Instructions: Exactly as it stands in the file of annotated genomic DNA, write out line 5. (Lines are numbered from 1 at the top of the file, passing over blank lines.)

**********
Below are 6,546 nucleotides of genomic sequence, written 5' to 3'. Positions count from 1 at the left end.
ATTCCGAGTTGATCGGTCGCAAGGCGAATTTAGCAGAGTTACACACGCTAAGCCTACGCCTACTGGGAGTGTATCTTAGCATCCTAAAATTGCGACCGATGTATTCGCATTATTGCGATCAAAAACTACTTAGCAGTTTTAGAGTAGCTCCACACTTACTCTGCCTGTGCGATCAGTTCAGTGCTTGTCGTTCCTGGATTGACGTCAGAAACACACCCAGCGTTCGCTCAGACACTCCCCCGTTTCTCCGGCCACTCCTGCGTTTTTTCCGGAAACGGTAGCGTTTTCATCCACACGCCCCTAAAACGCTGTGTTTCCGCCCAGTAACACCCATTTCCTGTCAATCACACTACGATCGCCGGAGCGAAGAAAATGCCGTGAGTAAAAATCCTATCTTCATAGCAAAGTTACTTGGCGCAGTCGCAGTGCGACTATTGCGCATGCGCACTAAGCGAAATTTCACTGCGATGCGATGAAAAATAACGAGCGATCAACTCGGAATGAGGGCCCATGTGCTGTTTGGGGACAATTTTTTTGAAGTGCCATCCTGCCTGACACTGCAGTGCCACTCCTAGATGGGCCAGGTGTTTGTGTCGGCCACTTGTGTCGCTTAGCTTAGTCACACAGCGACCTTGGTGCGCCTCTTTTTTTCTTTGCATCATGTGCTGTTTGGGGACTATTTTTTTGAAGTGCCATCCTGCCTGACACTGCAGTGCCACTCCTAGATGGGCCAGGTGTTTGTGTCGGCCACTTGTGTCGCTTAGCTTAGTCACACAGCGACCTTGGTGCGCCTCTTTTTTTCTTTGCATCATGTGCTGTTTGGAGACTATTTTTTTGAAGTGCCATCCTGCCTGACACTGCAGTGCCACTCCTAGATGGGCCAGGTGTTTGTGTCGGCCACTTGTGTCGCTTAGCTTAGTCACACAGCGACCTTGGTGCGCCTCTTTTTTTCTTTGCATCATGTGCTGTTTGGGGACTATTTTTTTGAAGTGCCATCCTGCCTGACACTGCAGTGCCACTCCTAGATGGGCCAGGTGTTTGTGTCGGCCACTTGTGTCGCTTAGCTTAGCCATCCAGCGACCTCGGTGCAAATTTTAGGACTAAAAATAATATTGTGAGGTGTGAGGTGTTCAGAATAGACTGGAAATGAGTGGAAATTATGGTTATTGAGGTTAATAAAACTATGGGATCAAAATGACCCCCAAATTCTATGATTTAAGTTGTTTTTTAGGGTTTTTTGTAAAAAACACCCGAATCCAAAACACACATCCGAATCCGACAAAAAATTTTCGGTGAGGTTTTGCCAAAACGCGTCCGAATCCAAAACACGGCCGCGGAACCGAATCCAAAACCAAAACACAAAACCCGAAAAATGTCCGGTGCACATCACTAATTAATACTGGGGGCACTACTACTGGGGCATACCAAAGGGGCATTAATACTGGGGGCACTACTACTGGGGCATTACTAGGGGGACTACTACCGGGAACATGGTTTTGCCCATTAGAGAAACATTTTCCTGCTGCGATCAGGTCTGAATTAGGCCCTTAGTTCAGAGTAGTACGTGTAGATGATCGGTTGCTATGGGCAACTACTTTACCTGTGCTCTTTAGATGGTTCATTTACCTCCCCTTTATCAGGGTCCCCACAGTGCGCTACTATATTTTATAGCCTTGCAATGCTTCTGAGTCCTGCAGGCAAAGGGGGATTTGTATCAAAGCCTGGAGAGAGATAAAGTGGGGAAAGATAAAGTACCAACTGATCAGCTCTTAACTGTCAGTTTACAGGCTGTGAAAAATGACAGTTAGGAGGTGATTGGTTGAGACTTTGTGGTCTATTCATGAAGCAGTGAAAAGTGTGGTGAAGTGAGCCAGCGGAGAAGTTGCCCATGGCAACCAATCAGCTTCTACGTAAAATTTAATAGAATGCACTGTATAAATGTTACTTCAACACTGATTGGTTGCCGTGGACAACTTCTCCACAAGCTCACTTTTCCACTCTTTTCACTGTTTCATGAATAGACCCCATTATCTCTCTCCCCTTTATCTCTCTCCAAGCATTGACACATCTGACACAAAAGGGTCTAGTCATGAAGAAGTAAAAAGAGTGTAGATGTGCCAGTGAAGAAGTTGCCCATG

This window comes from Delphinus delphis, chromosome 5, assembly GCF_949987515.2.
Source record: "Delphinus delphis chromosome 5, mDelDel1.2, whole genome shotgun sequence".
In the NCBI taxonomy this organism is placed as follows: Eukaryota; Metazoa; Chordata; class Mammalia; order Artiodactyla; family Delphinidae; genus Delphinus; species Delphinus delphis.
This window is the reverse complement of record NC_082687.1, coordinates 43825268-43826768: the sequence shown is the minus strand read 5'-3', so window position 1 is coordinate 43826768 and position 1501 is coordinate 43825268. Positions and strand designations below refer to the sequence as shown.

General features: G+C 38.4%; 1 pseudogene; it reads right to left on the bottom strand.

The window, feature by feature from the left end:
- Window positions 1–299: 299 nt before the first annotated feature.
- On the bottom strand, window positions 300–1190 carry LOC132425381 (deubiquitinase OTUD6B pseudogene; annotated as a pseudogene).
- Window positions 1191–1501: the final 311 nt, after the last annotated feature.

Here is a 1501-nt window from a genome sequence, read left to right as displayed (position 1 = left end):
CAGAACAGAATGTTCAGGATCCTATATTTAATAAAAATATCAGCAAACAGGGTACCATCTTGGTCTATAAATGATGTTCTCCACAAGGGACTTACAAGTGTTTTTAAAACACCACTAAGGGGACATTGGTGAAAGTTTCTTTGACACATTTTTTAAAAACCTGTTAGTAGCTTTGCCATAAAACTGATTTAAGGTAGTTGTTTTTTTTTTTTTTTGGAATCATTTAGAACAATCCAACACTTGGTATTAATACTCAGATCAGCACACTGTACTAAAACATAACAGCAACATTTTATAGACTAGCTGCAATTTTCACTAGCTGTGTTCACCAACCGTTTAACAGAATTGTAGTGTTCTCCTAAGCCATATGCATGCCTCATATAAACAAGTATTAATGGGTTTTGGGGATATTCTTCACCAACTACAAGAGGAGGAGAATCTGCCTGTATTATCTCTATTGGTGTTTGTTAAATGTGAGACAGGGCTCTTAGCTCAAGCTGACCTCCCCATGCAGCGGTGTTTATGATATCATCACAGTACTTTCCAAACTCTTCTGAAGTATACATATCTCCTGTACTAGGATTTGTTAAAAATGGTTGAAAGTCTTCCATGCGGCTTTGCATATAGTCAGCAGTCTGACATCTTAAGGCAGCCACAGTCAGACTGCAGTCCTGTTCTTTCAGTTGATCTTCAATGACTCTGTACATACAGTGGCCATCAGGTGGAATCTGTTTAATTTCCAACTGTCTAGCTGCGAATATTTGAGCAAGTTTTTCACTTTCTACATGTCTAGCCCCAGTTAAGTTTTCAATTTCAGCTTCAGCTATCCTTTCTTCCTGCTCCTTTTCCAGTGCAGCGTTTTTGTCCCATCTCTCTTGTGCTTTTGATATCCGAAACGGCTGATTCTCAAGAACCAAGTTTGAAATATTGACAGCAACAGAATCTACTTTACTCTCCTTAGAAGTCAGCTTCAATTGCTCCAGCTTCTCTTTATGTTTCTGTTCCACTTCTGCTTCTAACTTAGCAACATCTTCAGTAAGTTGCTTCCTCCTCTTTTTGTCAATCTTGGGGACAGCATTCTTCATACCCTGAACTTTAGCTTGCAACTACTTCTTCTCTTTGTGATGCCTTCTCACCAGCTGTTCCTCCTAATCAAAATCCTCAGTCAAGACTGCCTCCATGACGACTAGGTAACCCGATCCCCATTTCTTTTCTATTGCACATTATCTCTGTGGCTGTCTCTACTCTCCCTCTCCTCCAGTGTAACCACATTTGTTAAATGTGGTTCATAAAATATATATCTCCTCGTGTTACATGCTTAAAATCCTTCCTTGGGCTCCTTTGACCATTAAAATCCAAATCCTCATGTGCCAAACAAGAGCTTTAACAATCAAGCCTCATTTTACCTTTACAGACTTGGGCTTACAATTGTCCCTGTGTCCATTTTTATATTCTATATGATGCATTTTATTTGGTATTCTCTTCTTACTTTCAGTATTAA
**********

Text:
In the NCBI taxonomy this organism is placed as follows: Eukaryota; Metazoa; Chordata; class Mammalia; order Artiodactyla; family Delphinidae; genus Delphinus; species Delphinus delphis.